According to him, the British approached Mir Jafar and asked him to mediate with the nawab. Mir Jafar sent a messenger to Siraj but it would have taken a day to cover the distance. In the meantime, the French army opened fire. The British mistook it as Siraj’s rejection of their proposal and retaliated. “Mir Jafar was confused and did not know what to do... What happened at the battlefield of Plassey is a case of misunderstanding and not betrayal,” says Baquir Ali.
The Telegraph asked Abu Taher Khan, the Trinamul MP from Murshidabad, his views on Mir Jafar. A guarded Khan replied, “In this atmosphere it is best I don’t comment on Mir Jafar... But it was because of Mir Jafar that our country lost its independence. Many people say, ‘These people come from the land of Mir Jafar’. Anyone can understand in what context it is being said.”
On my way back from Murshidabad, I make two more stops — Mir Jafar’s palace and his tomb. As it turns out, there is no trace of the palace, only remains of what used to be its gates. The place is still referred to as nimakharam deuri or traitor’s gate. The Jafarganj cemetery that houses the tomb is also closed that day. The auto-rickshaw driver who has driven me around says, “Earlier it was always open, but then tourists would come and spit on it, kick it. That is when the local administration had it walled; a gate was installed.”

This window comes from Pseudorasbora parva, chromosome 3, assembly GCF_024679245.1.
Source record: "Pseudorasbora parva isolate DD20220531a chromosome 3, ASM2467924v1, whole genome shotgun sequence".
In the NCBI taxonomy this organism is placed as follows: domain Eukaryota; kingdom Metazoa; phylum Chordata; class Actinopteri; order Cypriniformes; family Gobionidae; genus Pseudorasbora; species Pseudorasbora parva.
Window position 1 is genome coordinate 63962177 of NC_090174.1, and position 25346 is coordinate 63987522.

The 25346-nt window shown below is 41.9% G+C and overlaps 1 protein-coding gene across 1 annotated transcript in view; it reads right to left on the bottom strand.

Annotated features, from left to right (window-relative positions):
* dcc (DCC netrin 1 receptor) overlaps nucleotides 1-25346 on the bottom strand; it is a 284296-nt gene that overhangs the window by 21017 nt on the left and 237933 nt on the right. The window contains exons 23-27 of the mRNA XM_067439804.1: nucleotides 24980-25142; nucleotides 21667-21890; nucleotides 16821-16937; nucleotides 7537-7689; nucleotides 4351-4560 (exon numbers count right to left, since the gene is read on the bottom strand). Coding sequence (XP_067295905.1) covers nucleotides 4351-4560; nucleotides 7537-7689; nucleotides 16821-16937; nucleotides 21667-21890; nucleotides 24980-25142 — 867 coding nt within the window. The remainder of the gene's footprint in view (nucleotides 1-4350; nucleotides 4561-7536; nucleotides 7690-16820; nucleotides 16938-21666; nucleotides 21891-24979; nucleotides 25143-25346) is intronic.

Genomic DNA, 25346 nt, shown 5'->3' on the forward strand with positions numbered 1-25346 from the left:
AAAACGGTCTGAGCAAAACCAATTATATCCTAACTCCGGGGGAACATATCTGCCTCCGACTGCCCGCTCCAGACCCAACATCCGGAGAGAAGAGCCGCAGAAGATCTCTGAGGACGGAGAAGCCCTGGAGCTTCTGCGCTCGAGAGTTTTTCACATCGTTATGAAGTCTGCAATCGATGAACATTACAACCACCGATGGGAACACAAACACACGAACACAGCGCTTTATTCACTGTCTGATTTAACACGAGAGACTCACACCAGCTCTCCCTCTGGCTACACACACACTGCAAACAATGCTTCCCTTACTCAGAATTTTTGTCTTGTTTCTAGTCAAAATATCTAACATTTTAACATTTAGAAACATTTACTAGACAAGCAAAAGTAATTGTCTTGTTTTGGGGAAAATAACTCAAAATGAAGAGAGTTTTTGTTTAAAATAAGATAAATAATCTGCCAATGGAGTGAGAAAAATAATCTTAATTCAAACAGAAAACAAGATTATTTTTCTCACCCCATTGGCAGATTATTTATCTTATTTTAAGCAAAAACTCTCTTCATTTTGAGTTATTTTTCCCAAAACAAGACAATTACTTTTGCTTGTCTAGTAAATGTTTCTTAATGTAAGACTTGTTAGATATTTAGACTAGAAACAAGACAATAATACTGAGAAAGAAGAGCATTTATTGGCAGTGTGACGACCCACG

Locked too behind that gate are the graves of Heera and Panna, actors of the era’s dubious games of estate and empire. Falcons both, Heera and Panna flew spying sorties for the house of Mir Jafar — to the Siraj camp or, some say, to the British battlements, who knows? They were both killed in the line of duty, shot out of the skies — some say by Siraj’s marksmen, others that it was actually the British, who knows? Both were dear enough to be accorded resting places at the back of where Mir Jafar lies — to that there is sacrophagal evidence. The rest is contrary apocrypha, pick your version. That’s often the case with history too, narratives compete, interpretations duel.
I remembered what Abbas Ali had told me, “The British wrote our history. What I don’t understand is why the nawabs after Mir Jafar did not take it upon themselves to put out their version. If only...,” his voice had trailed off.
Mir Jafar had three wives
Fatima Begum and Mir Miran
Mir’s son is Murtaza Khan
Murtaza’s son is Mustafa Khan
Mustafa’s son is Asadullah Khan
Asadullah’s son is Azam Ali Khan
Azam’s son is Faiyaz Ali Khan
Faiyaz’s son is Jafar Ali Khan
Jafar’s son is *Dr S.M. Reza Ali Khan
Both died young
Mubarak’s son is Babar Jung
Babar Jung had two sons, Ali Jaj and Wala Jah
Wala Jah’s son is Humayun Jah
Humayun’s son is Firadun Jah
Firadun’s son is Hassan Ali Meerza
Hassan Ali’s son is Wasif Ali Meerza
Wasif Ali’s daughter, Sahibzadi Hasmat-un-Nissa, married Sadiq Ali Meerza
Sahibzadi’s sons are
*Syed Mohammed Abbas Ali Meerza and
*Syed Reza Ali Meerza
*Descendants quoted in the story